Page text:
The purple alligator dozed happily in the tall grass beneath the raised walkway at the reptile garden while dozens of schoolchildren pranced unsuspectingly above.

Here are some brilliant entries into the Bulwer-Lytton Literary Contest. Submissions need to be in soon so don’t delay. If you send me your sentence I’ll forward it on and claim credit.

Not so Humble submissions from literary geniuses I know.  They are all winners!

Winner Shortest Novel Category

Sorry, but I’m retired from doing anything witty or creative.

                                                                                                                        Doctor Doctor

Honorable Mention:  Shameless Government Worker (Affirmative Action Award)

He who cares the least, wins; who would have thought that was the key to success working for Uncle Sam?

                                                                                                Shameless Government Worker

Things you never tell your mother Category

Sure, my mother was dying of lung disease, but the real cancer I was going to have to remove was her collection of Nantucket albino hamsters.

                                                                                                                        Some mother’s son

Dark and Stormy Category

It was a dark and stormy afternoon in the middle of early spring as the worms started to come out of hibernation in time for the early birds to catch them and take them to nests of young hatchlings, where the long, wet food was greeted hungrily while hail pelted the leaves above the bustling, glistening emerald ground canopy of bluegrass mottled by the large rapidly melting white specks of frozen rain.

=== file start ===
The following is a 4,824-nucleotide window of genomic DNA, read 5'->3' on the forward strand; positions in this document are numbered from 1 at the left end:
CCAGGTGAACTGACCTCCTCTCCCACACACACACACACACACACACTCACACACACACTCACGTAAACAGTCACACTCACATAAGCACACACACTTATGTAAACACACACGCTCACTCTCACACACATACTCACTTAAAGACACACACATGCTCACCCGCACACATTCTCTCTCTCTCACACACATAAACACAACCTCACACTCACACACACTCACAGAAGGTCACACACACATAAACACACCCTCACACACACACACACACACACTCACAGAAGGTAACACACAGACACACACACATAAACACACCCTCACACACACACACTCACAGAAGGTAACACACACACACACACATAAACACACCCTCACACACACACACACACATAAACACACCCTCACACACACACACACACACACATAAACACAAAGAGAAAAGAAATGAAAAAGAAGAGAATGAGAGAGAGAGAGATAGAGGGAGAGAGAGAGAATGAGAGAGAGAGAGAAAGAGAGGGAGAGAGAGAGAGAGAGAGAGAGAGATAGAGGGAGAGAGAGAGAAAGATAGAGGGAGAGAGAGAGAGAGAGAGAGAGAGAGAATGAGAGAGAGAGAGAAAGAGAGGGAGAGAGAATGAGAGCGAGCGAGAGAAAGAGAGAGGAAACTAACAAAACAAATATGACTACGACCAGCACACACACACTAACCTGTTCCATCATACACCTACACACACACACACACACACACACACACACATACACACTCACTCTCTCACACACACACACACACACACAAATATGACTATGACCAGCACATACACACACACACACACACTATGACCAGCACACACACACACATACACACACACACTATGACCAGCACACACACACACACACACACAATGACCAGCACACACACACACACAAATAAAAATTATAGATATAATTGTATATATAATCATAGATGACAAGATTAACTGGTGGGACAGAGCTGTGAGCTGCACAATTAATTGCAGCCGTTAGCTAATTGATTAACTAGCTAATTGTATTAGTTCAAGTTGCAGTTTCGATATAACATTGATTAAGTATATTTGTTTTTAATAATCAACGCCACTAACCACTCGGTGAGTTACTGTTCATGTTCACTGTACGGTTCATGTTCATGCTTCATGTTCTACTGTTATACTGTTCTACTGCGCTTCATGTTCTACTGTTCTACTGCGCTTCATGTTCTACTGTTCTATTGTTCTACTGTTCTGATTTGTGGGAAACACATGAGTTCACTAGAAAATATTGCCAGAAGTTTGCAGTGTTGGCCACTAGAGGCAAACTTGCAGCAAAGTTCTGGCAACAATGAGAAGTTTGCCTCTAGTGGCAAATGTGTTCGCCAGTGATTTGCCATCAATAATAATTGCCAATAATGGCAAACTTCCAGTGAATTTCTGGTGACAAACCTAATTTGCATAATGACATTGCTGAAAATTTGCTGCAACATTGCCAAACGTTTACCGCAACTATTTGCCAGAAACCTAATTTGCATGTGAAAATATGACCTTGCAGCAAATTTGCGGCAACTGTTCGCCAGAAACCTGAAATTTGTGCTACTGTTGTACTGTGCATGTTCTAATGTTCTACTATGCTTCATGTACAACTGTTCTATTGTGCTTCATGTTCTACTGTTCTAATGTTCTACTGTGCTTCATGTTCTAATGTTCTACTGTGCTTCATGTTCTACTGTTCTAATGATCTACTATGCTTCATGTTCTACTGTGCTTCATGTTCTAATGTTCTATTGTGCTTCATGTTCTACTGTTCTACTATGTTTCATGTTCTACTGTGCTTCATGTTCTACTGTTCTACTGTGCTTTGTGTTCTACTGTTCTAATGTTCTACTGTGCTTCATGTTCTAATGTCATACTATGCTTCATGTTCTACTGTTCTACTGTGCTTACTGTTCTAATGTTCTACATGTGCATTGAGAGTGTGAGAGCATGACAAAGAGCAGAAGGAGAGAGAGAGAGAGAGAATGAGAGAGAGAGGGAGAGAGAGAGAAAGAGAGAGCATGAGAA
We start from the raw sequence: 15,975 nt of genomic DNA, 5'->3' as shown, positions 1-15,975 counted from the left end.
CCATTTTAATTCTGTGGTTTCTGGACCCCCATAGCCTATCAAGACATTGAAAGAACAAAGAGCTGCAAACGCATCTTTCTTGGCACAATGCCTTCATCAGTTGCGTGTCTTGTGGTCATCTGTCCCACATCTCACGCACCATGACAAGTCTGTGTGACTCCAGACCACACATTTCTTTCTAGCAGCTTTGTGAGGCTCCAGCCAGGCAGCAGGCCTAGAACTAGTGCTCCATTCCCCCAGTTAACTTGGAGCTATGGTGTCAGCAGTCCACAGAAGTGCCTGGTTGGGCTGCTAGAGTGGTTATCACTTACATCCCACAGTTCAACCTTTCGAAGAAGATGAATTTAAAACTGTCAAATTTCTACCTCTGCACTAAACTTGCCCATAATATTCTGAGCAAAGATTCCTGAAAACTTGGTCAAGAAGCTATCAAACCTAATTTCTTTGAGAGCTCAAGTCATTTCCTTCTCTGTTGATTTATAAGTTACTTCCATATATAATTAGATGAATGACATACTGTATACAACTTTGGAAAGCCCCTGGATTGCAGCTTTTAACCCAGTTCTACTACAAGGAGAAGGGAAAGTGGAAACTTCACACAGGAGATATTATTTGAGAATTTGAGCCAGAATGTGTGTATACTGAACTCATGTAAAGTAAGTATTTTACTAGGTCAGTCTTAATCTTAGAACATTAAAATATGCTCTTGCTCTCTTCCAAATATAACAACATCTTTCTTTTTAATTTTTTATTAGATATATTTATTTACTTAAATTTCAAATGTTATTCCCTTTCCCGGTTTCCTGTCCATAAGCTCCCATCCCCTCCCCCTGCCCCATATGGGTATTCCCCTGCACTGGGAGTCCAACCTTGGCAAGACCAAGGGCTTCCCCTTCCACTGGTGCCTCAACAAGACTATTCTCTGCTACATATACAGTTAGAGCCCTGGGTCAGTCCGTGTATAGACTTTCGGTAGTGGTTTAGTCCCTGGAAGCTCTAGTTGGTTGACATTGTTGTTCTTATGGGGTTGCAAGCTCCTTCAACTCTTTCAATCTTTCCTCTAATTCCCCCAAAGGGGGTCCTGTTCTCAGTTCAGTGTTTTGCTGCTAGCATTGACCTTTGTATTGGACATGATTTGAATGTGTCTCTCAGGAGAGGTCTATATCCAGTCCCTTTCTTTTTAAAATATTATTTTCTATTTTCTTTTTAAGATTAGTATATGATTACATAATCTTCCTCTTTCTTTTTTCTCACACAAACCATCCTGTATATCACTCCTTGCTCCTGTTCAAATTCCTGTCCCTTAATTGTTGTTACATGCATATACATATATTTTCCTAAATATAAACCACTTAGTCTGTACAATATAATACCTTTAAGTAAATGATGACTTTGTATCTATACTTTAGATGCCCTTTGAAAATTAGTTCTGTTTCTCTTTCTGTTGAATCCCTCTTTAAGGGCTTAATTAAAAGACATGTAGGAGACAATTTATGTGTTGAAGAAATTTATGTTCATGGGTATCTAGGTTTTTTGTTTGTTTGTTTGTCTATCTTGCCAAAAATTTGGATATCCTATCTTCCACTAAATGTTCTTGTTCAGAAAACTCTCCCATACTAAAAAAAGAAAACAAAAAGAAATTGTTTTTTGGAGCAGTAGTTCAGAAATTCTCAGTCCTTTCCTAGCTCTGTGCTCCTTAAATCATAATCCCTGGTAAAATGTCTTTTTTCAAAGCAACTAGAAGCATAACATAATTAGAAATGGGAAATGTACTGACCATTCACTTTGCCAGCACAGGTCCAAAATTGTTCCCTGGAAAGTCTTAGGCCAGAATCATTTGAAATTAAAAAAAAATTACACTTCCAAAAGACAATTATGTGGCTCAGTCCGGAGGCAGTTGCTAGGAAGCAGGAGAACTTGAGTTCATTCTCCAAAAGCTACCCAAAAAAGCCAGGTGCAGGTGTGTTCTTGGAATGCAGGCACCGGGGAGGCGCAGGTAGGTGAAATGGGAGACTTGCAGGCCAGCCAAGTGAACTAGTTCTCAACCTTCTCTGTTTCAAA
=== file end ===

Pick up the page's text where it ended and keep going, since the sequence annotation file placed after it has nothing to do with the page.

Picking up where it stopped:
Somebody who’s actually read Bulwer-Lytton

Here are my potential entries to this year’s Bulwer-Lytton Literary Contest

Romance:

Gwendolyn threw down the literary gauntlet, no more meaningless prose shaded with profanity to hold his interest, but a slow warm sultry prose, like the kind that warmed them both by the campfire they’d built before the fire burnt down the forest.

Crime:

No clues here said Miss Scarlet still clutching the lead pipe as Mr. Green lie dead on the floor, his head surrounded by the blood-stained carpet in the conservatory, meanwhile Colonel Mustard remained in the library with Mrs. Peacock, he holding a revolver, she a candlestick, suddenly, a loud knock on the front door, it was Professor Plum, where is Mrs. White?

Science Fiction:  

Professor Aghast Smitly looked tired – another long night of a long career – Smitly was a highly specialized astronomer, they all were – the professor specialized in dwarf stars – sadly he thought, I’ve named seven already, perhaps I should retire.  

It appeared as a dark and lonely planet as their spaceship touched down on a pile of oddly shaped rocks, rocks with an almost rectangular shape and red in color, just like the air, full of a kind of grit, the kind that gets everywhere; your eyes, nose, seeping into your lungs – welcome to Pittsburgh the Captain said.

Children’s Literature:

Happy walked into Doc’s office, sat down, sneezed, and turned his head in a bashful smile, a bit sleepy after the car ride, Doc thought him dopey while Happy just wanted to cheer Doc up.  

Humpty Dumpty sat on a wall, Humpty Dumpty had a big fall; the kind of fall that would break your collar bone, if giant eggs had collar bones.

Dark & Stormy:

It was a dark and stormy night, not the kind with an actual storm and it wasn’t going to get dark for another six months here in Fairbanks.

It was a dark and stormy night, the kind that turns into a day, peppered with white puffy clouds, and brilliant sunshine – the End.

It was a dark and stormy night, which leads to murder, mayhem, and mystery; the very things I left out of the story due to the size and complexity of fitting it all in.  

It was a dark and stormy night, the kind that leads to a gloomy day filled with sorrow; my therapist said writing it down would cheer me up, it does.

Before the dark and stormy night passed, it was the worst of times, but then it slowly dawned to unveil the best of times for a boy named Ishmael.  

2 comments

  1. It’s amazing how long these sentences can go on in unrelenting denial; ignoring, bargaining and evading, unwilling to admit it’s time for their period. Again.

    Like

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